Facilitated by the SciLifeLab National Genomics Infrastructure (NGI) researchers from the Swedish University of Agricultural Sciences (SLU) have investigated the sexual reproduction system of the “potato late blight” pathogen Phytophthora infestans, one of the most notorious plant pathogens known today.
Phytophthora infestans is a fungal-like filamentous pathogen that can infect many species in the Solanaceae family, particularly potato and tomato. The main reason it is considered so dangerous is its ability to rapidly develop a resistance to fungicides and plant resistance genes.
The high adaptation speed can be explained by an efficient and mixed reproductive system as well as a large amount of transposable elements and effector genes – genes coding for proteins secreted by the pathogen responsible for degrading host cell components, manipulate host immune response and induce necrosis – found in the P. infestans genome.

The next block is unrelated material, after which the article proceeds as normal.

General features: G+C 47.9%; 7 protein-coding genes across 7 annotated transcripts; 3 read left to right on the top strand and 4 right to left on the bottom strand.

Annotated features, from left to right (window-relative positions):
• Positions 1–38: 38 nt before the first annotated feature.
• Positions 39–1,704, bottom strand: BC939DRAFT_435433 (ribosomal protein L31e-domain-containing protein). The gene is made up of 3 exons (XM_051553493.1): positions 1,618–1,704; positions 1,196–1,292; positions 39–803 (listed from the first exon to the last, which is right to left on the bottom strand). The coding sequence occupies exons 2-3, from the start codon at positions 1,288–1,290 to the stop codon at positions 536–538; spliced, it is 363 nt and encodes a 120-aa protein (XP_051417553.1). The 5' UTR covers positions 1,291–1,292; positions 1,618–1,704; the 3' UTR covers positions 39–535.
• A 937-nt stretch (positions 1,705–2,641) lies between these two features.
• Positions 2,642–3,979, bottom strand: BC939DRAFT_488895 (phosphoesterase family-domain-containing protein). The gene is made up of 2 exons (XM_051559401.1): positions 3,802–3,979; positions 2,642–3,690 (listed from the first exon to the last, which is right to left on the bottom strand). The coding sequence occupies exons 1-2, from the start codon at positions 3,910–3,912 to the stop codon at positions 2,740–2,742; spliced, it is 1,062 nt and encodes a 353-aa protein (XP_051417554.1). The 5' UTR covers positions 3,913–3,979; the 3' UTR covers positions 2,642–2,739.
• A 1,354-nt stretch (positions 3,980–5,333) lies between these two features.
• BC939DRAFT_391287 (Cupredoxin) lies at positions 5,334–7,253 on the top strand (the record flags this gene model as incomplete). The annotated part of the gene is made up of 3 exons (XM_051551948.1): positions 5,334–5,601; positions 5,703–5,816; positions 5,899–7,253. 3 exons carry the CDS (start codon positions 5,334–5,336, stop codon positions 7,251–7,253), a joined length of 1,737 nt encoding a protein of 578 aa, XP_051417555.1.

P. infestans can reproduce sexually and asexually, but the preferred method differs between geographical regions. In Scandinavia, sexual reproduction occurs on a regular basis. In a recent study, facilitated by the SciLifeLab National Genomics Infrastructure (NGI), researchers investigated events or key genes underlying the difference in the sexual behavior by comparing transcriptomes from eight different strains, known as either clonal or sexual, during early stages of mating.
The study, Published in Frontiers in Microbiology, revealed a number of gene candidates that seem important for the reproductive processes. The results also suggest that the mating-related processes are epigenetically affected by specific effectors called RXLR-effectors. The new information could be useful when trying to develop new ways to fight the pathogen, historically responsible for events such as “The great famine” in Ireland between 1845-1849.
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